offers a nice service, but can’t be trusted.

Chris Brunner claims

Silence is Defeat doesn’t log your activity!

As far as Brunner knows, this is true. But verification is a non-trivial task. If you’re interested in copyright infringement, Silence is Defeat (SiD) looks an awful lot like a new chokepoint—the point the copyright holders can target (either the admins of that system or their ISP) for copyright infringement claims. Why trust them with your illicit activities?

But let’s assume SiD keeps no logs. Do you know who SiD’s ISP is? What reason do you have to trust them?

As for not even your ISP will know what you’re doing, your ISP could have a record of you establishing an SSH connection to SiD’s machines which could be handy if someone is trying to put together a slightly better picture of what went down.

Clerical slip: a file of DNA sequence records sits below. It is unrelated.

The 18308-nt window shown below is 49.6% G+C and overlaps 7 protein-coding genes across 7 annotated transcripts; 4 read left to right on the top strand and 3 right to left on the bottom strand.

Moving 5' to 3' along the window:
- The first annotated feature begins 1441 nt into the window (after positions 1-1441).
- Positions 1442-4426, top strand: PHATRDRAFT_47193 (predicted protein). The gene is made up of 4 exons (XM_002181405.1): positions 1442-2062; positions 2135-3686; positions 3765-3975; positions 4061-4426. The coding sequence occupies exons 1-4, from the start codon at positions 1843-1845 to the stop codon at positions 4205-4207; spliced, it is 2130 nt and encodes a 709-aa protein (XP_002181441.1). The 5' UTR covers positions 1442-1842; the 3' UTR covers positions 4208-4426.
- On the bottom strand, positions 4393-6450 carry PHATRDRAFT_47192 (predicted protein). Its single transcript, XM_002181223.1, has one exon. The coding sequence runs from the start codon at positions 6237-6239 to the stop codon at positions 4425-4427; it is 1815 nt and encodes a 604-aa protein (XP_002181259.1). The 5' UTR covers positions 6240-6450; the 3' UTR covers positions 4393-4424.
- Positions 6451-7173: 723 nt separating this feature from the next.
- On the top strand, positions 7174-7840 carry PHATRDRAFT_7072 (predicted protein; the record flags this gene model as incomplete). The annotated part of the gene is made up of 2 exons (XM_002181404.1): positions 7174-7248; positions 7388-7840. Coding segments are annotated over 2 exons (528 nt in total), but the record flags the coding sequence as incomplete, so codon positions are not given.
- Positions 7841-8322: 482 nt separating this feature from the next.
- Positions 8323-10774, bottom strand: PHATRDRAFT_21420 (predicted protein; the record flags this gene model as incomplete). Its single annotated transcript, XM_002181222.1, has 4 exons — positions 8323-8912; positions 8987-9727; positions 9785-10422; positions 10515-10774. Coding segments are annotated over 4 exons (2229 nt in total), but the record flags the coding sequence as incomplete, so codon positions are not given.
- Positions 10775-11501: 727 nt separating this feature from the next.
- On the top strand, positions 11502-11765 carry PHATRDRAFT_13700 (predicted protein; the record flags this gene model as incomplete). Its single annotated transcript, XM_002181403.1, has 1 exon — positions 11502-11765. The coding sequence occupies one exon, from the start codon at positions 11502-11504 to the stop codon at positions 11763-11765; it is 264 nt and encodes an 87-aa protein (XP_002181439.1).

Hiring a third party to assist in copyright infringement isn’t going to make the infringement invisible. Using SSH isn’t going to hide as much about your activities as you’d like.

I accept and appreciate that SiD wants to assist others in free expression and introducing others to the open source movement (even though I’d prefer pointing people to the ethically-minded free software movement instead of a movement that focuses on technological efficiency aimed at a business audience). However, I’m not convinced that enough of the people involved whom SiD depends on to work are trustworthy.

Perhaps it’s just a matter of time until someone tries doing something illegal with their SiD account at work. Their work machine is probably running some proprietary OS on which (unbeknownst to them) a keylogger is also running, silently recording mouse movement and keyboard activity. Suddenly even more information comes to light, and from a wholly unexpected place—the former employer.